After a late afternoon lunch (arugula and prosciuotto pizza, if you must know), it's up to Lincoln Center for my final show of the day. I still haven't picked up my official Fashion Week press credentials but figure I'll have time after the show so head in to the tents, where I'm immediately reminded how much I dislike this venue and all that it represents. Why? Because unlike Bryant Park (or even more than Bryant Park, I should say) it feels like a sterile, commercially driven convention hall. Between the space itself (which is ugly and artlessly designed with icky fluorescent lighting), the off-message sponsors littering the lobby (Sweet"N Low? Reel Code Media? DHL?) and the people littering the lobby (fashion hangers-on who seem more interested in taking selfies than seeing the shows), it all feels very tacky and bottom-of-the-barrel. And while I'm well aware that fashion is a business (one that generates billions of dollars annually), there's a crass commercialization to the tents that feels at odds with the creativity and blood, sweat and tears that go into producing a collection—even if said collection is ultimately destined to be sold and marketed to throngs of insatiable consumers. That's all fine—and necessary—but it should come later, after the clothes have been shown and sold to buyers, not before. In fact, I'm not sure why designers still choose to show here, aside from the economic benefits (the tents are far cheaper than an off-site venue, where the designer also has to pay for lighting, seats, security, et al.). Still, the venue kind of encapsulates the basest parts of the business and feels very much like a dinosaur well past its prime. But I digress…
I'm here to see Marissa Webb, and the J.Crew alum does not disappoint. Before the show, I watch as a cute, young illustrator named Danielle Meder sketches a woman in the front row (who turns out to be Cory Kennedy). As for the collection, it's inspired by the designer's own personal style—and hers is a style worth coveting. She opens with a high waisted blush pink silk skirt with matching shell (so pretty!), which is quickly followed by an austerely cut red crepe dress, moto jacket, tie-neck blouse, deep-v tunic and full skirt mini before segueing to a borrowed-from-the-boys-but-better olive (excuse me, fatigue) green shirt jacket with black leather pockets. It's tossed casually over a floral ruffle dress and accessorized with black cutout booties and a faceted onyx pendant. The perfect sexy-tomboy mix, in other words, which is Webb's preferred oeuvre. Other standout looks include a white silk-tie blouse over a black floral silk minidress, and an electric blue petal shirt atop black leather shorts with colorful racing stripes zooming down the sides. It's Webb's own wardrobe writ large—and it's exceedingly cool and exceedingly sexy (in a smart, sophisticated, not slutty way).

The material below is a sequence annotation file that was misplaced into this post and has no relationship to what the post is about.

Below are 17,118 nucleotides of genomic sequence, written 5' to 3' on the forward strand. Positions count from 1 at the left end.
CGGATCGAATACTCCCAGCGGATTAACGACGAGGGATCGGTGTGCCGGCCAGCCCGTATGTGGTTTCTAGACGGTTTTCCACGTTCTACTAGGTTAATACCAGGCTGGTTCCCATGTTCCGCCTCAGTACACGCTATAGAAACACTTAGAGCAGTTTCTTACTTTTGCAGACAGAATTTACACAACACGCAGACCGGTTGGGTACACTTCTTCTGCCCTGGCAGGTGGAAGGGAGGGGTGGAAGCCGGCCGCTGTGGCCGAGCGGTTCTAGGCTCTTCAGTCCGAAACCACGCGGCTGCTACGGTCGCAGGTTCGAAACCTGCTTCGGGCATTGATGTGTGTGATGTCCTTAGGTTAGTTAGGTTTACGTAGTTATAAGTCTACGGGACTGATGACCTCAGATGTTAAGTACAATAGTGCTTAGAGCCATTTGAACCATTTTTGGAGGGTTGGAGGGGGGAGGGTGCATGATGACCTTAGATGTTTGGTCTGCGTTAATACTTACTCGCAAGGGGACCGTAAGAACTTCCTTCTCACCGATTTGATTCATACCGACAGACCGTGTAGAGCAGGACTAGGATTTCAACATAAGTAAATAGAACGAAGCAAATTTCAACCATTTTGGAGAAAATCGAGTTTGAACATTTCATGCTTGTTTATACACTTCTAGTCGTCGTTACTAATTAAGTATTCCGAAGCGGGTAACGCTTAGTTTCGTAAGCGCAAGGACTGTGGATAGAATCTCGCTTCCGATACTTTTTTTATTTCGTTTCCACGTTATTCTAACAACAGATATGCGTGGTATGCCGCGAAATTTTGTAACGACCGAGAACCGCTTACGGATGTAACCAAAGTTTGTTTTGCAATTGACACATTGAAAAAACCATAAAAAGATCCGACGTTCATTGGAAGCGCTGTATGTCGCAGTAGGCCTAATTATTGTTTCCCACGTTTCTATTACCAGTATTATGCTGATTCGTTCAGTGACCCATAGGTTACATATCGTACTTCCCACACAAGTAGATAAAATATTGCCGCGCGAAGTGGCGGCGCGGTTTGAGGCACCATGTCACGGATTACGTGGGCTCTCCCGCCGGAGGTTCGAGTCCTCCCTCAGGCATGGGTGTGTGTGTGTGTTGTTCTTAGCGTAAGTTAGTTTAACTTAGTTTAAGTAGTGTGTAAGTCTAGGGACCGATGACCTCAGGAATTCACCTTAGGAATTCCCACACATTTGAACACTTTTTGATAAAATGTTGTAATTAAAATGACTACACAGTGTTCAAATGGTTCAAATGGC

I'm hoping to end my day by picking up my press credentials (which make it easier to get backstage and which I registered—and paid for—weeks ago). Alas, the press office is set to close in 15 minutes and a burly security guard informs me that no one is allowed to get on the line past where he's standing (that would be me and a few other unlucky journalists) and no amount of wheedling will sway him from his appointed task. He tells us to come back at 7am the next morning. As if. I have seven shows on Friday, none of them in the tents, and the next time I'll be at Lincoln Center is for an evening show and the office will be closed. He is unmoved.
I'm supremely pissed and feeling sorry for myself when I pass a young woman sitting on the sidewalk a block or two from the tents, surrounded by a suitcase and backpack, begging for change. She's holding a hand-written sign that reads "A little kindness goes a long way." I mentally congratulate her for this lovely sentiment, then realize I should practice what she's preaching. I double back to give her a few bucks and ask, "How did you wind up here?" (meaning out on the street, begging for money). She acknowledges the cash I hand her with a nod and half-smile. "I took a bus from where I'm from," she replies. "No, I mean how did you wind up living on the street?" I inquire. Something about this girl—she looks so young and so alone, surrounded by all her wordily possessions and her DIY cardboard sign—has gotten under my skin. "Family troubles," she says with a resigned sigh and a look that speaks volumes. "Welcome to the club," I say, which turns her half-smile into a full on grin.